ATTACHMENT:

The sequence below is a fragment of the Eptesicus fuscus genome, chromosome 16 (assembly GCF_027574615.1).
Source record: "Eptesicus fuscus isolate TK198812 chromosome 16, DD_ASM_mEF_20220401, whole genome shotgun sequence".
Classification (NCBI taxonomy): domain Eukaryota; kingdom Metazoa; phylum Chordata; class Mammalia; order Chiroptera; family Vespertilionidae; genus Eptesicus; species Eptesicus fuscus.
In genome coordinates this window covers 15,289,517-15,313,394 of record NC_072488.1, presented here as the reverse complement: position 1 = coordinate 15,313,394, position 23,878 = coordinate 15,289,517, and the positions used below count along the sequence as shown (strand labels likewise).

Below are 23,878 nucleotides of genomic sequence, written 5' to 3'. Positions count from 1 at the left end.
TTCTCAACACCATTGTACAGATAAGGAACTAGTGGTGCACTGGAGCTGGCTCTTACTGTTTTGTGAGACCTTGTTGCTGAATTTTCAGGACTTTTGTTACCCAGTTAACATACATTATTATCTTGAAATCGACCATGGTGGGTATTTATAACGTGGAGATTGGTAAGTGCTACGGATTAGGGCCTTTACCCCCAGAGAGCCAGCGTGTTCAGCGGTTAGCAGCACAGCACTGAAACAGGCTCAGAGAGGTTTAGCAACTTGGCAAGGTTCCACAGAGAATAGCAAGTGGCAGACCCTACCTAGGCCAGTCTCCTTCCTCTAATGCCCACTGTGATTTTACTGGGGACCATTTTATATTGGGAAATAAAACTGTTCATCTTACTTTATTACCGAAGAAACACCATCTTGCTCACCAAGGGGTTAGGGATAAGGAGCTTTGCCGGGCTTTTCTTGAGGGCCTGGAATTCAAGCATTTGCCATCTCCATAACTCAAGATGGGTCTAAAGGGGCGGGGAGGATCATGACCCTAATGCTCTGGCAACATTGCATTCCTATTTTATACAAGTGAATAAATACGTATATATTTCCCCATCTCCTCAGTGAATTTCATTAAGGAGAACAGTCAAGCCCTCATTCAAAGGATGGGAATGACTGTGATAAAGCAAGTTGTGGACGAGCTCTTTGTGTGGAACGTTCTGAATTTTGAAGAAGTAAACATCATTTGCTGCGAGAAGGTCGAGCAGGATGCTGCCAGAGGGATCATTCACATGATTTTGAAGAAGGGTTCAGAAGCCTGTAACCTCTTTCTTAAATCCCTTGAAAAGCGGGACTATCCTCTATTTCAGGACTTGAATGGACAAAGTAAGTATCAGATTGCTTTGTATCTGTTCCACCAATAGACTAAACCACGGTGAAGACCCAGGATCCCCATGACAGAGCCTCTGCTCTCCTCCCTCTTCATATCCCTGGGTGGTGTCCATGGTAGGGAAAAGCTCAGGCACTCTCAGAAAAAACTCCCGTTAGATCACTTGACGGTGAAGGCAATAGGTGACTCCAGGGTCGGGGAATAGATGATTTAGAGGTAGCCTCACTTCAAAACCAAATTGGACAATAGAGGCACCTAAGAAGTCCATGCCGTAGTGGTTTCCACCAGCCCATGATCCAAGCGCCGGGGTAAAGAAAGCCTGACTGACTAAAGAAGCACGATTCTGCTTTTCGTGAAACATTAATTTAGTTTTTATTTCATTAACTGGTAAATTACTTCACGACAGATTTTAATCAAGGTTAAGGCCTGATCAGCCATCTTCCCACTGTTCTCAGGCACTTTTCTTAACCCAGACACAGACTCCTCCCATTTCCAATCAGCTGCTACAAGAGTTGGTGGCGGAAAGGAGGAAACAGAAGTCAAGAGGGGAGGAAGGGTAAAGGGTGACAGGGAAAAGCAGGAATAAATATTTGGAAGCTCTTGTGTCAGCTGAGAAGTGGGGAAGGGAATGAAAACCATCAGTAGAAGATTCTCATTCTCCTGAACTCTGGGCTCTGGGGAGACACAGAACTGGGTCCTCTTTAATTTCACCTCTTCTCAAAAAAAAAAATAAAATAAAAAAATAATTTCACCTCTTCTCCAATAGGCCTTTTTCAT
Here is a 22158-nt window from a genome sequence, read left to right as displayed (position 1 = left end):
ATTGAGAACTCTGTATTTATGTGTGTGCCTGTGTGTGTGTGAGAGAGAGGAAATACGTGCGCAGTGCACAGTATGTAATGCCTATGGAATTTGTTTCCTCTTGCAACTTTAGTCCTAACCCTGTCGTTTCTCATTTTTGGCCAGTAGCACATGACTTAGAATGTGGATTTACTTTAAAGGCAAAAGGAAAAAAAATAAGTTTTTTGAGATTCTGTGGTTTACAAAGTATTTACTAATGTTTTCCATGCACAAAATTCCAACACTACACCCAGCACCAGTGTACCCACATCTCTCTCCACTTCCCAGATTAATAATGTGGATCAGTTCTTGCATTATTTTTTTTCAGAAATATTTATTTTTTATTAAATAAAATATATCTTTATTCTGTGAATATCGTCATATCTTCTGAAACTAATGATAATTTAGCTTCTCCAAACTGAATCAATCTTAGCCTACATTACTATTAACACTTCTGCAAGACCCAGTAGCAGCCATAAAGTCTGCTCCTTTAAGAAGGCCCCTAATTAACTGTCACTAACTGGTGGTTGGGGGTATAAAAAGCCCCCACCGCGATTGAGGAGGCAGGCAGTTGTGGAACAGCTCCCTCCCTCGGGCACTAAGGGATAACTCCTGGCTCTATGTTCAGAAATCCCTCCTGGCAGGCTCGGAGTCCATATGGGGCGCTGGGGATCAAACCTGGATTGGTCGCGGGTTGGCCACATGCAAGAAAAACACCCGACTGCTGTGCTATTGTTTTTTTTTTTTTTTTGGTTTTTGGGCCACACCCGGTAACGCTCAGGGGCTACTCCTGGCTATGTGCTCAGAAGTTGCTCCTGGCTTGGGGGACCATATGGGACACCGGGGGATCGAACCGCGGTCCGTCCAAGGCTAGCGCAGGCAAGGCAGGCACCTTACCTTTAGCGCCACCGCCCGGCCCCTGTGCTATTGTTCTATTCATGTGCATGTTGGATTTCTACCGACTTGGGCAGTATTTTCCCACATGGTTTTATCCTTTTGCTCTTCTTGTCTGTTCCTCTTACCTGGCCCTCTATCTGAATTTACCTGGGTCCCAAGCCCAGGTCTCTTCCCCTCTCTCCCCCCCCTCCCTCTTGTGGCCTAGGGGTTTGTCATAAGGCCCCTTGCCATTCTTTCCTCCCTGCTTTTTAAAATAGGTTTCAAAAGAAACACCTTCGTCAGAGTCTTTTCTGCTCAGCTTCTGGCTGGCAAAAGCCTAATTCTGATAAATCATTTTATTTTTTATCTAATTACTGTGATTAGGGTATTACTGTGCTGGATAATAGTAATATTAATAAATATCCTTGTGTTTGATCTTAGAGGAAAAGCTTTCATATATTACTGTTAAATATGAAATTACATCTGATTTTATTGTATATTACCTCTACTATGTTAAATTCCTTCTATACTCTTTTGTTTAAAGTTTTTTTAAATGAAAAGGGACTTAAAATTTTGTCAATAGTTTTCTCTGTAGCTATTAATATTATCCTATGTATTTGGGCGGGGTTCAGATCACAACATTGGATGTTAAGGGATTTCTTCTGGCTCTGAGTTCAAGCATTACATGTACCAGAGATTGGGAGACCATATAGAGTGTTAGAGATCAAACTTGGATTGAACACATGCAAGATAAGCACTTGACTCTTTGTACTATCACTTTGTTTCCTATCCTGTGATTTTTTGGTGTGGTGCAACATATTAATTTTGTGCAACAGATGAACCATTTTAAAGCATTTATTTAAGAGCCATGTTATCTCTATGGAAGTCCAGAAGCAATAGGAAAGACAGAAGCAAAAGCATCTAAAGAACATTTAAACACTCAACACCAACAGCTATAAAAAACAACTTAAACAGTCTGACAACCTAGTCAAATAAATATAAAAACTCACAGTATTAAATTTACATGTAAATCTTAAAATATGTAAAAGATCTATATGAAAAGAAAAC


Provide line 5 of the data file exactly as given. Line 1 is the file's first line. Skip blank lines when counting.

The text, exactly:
Below are 23,878 nucleotides of genomic sequence, written 5' to 3'. Positions count from 1 at the left end.